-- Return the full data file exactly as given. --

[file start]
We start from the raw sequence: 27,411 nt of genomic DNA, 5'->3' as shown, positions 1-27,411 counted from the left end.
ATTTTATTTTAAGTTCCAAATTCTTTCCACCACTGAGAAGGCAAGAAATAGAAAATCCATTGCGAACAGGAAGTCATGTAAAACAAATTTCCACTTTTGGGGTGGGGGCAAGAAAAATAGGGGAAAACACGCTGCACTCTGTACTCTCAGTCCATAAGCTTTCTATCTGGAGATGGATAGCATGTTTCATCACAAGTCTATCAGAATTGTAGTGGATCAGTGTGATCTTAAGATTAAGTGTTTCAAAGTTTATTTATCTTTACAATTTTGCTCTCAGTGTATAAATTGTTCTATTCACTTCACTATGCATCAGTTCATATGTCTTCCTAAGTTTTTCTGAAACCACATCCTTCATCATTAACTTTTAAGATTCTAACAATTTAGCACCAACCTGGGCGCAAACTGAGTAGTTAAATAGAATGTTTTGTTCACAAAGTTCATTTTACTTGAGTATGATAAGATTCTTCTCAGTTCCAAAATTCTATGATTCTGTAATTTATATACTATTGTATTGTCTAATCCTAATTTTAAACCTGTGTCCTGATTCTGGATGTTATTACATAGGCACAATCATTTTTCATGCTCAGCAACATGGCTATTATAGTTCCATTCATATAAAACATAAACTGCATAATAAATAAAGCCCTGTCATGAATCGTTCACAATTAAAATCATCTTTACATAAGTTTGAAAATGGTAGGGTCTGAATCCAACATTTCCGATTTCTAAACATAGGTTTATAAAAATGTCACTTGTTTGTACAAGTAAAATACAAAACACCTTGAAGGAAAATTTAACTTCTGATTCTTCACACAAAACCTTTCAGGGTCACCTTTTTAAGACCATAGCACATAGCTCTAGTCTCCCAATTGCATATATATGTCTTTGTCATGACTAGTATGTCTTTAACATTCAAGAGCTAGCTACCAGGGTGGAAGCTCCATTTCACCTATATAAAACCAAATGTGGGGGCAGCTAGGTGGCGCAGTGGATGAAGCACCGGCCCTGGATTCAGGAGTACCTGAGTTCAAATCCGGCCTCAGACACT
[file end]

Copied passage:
We start from the raw sequence: 27,411 nt of genomic DNA, 5'->3' as shown, positions 1-27,411 counted from the left end.
ATTTTATTTTAAGTTCCAAATTCTTTCCACCACTGAGAAGGCAAGAAATAGAAAATCCATTGCGAACAGGAAGTCATGTAAAACAAATTTCCACTTTTGGGGTGGGGGCAAGAAAAATAGGGGAAAACACGCTGCACTCTGTACTCTCAGTCCATAAGCTTTCTATCTGGAGATGGATAGCATGTTTCATCACAAGTCTATCAGAATTGTAGTGGATCAGTGTGATCTTAAGATTAAGTGTTTCAAAGTTTATTTATCTTTACAATTTTGCTCTCAGTGTATAAATTGTTCTATTCACTTCACTATGCATCAGTTCATATGTCTTCCTAAGTTTTTCTGAAACCACATCCTTCATCATTAACTTTTAAGATTCTAACAATTTAGCACCAACCTGGGCGCAAACTGAGTAGTTAAATAGAATGTTTTGTTCACAAAGTTCATTTTACTTGAGTATGATAAGATTCTTCTCAGTTCCAAAATTCTATGATTCTGTAATTTATATACTATTGTATTGTCTAATCCTAATTTTAAACCTGTGTCCTGATTCTGGATGTTATTACATAGGCACAATCATTTTTCATGCTCAGCAACATGGCTATTATAGTTCCATTCATATAAAACATAAACTGCATAATAAATAAAGCCCTGTCATGAATCGTTCACAATTAAAATCATCTTTACATAAGTTTGAAAATGGTAGGGTCTGAATCCAACATTTCCGATTTCTAAACATAGGTTTATAAAAATGTCACTTGTTTGTACAAGTAAAATACAAAACACCTTGAAGGAAAATTTAACTTCTGATTCTTCACACAAAACCTTTCAGGGTCACCTTTTTAAGACCATAGCACATAGCTCTAGTCTCCCAATTGCATATATATGTCTTTGTCATGACTAGTATGTCTTTAACATTCAAGAGCTAGCTACCAGGGTGGAAGCTCCATTTCACCTATATAAAACCAAATGTGGGGGCAGCTAGGTGGCGCAGTGGATGAAGCACCGGCCCTGGATTCAGGAGTACCTGAGTTCAAATCCGGCCTCAGACACT